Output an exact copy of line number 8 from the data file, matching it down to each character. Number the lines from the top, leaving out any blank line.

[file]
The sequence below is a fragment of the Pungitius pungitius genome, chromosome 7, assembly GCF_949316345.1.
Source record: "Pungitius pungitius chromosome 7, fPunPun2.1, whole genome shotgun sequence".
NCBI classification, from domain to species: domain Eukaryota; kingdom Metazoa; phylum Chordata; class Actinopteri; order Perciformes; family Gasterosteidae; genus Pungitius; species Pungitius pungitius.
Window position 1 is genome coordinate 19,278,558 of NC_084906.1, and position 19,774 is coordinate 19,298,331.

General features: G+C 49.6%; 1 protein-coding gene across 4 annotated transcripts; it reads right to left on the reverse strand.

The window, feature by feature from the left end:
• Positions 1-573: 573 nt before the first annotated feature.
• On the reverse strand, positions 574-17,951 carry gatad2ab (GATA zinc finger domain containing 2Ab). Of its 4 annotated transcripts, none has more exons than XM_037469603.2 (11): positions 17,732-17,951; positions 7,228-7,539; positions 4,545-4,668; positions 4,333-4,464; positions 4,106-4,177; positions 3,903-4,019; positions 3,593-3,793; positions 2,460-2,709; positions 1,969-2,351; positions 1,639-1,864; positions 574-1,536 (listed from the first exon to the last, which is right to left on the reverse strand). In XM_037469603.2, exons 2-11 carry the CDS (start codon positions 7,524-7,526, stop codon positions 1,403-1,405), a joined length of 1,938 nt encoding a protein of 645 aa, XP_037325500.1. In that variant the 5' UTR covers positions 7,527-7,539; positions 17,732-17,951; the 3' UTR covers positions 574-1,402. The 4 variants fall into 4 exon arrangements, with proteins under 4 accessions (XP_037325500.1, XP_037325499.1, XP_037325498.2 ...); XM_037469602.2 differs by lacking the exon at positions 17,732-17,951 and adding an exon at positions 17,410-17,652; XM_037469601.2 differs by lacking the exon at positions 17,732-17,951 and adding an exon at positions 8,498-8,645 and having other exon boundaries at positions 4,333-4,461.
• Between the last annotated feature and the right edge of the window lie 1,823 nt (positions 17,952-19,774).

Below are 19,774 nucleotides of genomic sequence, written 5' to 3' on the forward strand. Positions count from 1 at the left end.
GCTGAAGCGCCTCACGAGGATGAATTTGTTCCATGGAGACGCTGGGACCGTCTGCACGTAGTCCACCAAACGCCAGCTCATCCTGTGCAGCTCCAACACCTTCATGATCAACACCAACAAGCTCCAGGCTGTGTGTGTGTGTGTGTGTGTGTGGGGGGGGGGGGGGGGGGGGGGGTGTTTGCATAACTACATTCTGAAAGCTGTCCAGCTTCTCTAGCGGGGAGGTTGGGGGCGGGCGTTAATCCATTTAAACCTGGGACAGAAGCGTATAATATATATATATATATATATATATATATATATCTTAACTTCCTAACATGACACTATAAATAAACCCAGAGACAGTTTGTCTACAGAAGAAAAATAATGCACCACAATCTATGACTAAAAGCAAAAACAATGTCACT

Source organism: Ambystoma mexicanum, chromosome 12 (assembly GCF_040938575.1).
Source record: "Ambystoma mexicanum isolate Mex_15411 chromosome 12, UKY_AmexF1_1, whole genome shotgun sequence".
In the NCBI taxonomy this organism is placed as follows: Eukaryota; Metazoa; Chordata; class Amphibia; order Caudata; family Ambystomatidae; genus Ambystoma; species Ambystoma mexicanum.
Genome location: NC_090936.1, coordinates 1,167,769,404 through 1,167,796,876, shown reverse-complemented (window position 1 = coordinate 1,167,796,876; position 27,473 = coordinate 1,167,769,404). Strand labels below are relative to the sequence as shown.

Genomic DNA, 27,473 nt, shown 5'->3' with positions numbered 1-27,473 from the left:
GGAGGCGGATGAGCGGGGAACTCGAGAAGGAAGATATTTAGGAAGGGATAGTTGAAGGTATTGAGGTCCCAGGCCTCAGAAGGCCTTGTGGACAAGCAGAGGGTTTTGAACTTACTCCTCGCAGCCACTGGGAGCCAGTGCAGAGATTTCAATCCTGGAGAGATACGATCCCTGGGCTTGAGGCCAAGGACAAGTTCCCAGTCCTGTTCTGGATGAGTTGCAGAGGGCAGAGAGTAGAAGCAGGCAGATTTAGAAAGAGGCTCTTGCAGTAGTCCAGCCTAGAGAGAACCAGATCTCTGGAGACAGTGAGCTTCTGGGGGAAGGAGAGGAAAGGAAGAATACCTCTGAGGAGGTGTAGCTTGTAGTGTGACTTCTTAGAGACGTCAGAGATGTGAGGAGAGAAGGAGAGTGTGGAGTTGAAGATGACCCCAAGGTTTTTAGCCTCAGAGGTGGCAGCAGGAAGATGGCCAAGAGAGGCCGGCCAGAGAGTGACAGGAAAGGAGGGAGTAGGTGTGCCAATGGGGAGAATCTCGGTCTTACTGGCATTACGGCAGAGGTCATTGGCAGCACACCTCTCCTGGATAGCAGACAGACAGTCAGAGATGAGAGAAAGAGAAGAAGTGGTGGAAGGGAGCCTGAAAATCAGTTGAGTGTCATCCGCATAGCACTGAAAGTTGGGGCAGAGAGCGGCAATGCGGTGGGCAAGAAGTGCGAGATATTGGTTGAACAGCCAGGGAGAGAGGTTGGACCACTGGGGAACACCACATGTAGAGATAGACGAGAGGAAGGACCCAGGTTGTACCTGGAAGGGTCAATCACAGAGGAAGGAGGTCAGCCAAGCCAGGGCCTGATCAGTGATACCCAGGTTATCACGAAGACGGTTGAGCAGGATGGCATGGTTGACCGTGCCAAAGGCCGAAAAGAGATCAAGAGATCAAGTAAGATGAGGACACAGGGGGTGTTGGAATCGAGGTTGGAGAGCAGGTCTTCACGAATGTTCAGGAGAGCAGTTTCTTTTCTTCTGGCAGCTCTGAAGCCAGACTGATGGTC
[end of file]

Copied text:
• On the reverse strand, positions 574-17,951 carry gatad2ab (GATA zinc finger domain containing 2Ab). Of its 4 annotated transcripts, none has more exons than XM_037469603.2 (11): positions 17,732-17,951; positions 7,228-7,539; positions 4,545-4,668; positions 4,333-4,464; positions 4,106-4,177; positions 3,903-4,019; positions 3,593-3,793; positions 2,460-2,709; positions 1,969-2,351; positions 1,639-1,864; positions 574-1,536 (listed from the first exon to the last, which is right to left on the reverse strand). In XM_037469603.2, exons 2-11 carry the CDS (start codon positions 7,524-7,526, stop codon positions 1,403-1,405), a joined length of 1,938 nt encoding a protein of 645 aa, XP_037325500.1. In that variant the 5' UTR covers positions 7,527-7,539; positions 17,732-17,951; the 3' UTR covers positions 574-1,402. The 4 variants fall into 4 exon arrangements, with proteins under 4 accessions (XP_037325500.1, XP_037325499.1, XP_037325498.2 ...); XM_037469602.2 differs by lacking the exon at positions 17,732-17,951 and adding an exon at positions 17,410-17,652; XM_037469601.2 differs by lacking the exon at positions 17,732-17,951 and adding an exon at positions 8,498-8,645 and having other exon boundaries at positions 4,333-4,461.